This past week I wrote that some organizations might want to consider scaling down their annual meetings to save money.
I still think that’s true for some cases, but certainly not all, and perhaps I did not emphasize that distinction enough or be more specific.
Since then, I have been reminded by readers of some aspects that I overlooked or failed to remember while cranking out last week’s piece.
One is that for many years New Albanians simply would not show up for some events, even if it were to their benefit to do so, unless there was something to eat. The prospect of a meal for them turned out to be a draw, and led to more participation, which might well make it worth the time and expense in the long run.
Another is that in some cases the food is donated by generous businesses or individuals rather than coming out of the organization’s coffers. That has happened with several events at least, including the most recent.
A third was that we really don’t have that many formal events here, as least compared to places like Tupelo. That being so, events with full lunches or dinners contribute to quality of life in some way.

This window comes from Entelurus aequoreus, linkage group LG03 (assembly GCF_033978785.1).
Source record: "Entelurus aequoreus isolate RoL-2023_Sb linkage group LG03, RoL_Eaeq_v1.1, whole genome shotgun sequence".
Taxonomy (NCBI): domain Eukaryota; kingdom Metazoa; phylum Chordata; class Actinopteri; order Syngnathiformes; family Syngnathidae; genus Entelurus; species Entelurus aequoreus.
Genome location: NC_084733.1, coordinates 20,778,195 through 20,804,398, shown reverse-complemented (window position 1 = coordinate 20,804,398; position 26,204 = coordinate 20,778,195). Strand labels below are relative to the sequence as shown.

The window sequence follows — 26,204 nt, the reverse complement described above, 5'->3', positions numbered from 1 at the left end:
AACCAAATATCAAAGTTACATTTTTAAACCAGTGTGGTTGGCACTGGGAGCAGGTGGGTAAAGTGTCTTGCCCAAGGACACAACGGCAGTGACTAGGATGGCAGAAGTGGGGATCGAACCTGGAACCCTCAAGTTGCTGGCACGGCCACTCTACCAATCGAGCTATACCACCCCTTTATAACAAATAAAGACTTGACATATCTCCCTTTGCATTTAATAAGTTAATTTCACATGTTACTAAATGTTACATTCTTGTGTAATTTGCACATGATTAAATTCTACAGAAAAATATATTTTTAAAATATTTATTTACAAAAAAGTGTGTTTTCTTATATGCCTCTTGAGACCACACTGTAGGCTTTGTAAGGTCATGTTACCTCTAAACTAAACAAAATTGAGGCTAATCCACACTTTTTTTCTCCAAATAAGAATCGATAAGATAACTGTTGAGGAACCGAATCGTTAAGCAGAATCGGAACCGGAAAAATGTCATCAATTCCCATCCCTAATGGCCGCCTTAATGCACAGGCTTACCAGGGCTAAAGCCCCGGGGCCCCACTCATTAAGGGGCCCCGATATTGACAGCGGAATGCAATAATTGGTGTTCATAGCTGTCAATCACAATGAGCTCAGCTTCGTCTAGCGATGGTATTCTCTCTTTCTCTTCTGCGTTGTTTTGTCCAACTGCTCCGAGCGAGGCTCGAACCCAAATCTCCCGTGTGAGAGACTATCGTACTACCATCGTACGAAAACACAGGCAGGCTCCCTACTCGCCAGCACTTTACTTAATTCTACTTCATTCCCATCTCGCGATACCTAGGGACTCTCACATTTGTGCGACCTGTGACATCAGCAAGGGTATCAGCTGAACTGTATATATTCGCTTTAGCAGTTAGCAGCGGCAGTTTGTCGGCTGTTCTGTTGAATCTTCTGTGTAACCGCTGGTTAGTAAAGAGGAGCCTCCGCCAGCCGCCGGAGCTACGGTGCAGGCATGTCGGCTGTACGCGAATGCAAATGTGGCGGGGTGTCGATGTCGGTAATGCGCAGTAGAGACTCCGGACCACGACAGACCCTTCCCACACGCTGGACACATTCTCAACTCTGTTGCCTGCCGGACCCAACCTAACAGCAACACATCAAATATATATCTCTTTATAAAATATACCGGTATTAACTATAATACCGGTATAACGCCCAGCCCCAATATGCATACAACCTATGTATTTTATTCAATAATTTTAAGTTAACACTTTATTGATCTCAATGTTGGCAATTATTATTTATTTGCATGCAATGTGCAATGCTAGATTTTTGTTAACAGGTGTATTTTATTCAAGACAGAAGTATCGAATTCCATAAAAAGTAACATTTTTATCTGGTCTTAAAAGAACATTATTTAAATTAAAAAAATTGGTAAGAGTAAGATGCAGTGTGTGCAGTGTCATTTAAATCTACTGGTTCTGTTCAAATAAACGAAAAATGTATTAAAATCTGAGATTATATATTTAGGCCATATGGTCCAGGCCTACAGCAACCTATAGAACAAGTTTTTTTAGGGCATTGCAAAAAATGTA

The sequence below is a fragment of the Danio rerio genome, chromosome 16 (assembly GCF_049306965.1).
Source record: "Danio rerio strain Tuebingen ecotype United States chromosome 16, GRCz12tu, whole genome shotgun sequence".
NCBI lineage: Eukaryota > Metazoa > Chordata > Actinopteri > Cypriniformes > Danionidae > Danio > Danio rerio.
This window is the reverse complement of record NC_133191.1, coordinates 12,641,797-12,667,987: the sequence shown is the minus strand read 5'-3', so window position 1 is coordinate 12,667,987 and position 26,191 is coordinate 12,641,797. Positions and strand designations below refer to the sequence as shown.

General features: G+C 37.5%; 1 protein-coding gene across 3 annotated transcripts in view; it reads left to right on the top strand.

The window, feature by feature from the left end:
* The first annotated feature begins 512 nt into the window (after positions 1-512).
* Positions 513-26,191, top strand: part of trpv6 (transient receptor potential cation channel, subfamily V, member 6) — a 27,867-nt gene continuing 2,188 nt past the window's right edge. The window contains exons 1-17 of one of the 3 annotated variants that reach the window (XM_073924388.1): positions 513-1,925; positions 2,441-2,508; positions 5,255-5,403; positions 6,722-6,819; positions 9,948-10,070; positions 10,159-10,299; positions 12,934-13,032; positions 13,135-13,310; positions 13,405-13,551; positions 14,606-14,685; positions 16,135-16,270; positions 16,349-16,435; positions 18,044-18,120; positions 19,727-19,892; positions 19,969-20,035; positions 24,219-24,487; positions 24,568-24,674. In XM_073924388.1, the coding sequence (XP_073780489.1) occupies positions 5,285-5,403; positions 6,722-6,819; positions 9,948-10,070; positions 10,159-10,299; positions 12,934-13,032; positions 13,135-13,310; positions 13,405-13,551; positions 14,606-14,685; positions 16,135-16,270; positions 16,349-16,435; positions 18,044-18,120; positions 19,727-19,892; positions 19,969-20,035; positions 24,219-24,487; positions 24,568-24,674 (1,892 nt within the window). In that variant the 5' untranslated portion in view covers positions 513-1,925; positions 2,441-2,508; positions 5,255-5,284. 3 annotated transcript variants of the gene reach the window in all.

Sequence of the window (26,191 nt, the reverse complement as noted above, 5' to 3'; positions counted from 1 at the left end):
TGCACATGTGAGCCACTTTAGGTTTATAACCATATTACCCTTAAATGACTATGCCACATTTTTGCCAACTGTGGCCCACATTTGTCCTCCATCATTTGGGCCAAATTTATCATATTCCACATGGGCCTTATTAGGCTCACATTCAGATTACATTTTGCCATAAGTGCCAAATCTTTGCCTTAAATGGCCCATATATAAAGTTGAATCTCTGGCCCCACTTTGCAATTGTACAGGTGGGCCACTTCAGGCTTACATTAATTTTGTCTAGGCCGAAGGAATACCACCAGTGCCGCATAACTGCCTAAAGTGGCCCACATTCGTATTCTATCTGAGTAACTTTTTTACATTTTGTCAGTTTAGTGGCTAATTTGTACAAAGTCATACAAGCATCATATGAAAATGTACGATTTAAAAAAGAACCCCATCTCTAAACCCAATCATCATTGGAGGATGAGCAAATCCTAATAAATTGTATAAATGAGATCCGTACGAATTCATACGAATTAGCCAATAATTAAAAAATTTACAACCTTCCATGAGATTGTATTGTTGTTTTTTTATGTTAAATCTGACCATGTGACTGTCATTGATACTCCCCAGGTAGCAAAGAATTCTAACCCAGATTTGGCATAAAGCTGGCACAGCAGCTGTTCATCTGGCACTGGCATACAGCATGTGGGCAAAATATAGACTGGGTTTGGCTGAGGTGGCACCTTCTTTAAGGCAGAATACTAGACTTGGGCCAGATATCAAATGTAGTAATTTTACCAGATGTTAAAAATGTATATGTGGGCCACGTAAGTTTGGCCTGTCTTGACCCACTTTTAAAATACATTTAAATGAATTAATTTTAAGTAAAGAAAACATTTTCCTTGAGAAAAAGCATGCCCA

Finally, although I have attended way more of these events than I can remember, I can’t recall ever having a bad meal (or at least the part of the meal I had time to eat). We have an excellent roster of folks who provide commercial catering as well as the culinary arts department at the school and various civic groups, and catering is a significant source of income for local businesses.
It’s nice to be able to write whatever you want in a newspaper, but that comes with the danger of fair criticism when one overlooks factors or misses a point entirely.
And as I noted before, my perspective is probably unique in that attending such events is, in most cases, work, not, for the most part, enjoyment. Some day that may change, but not now.
As Baby Houseman’s father Jake says near the end of “Dirty Dancing,” “When I’m wrong, I say I’m wrong.” At least I try.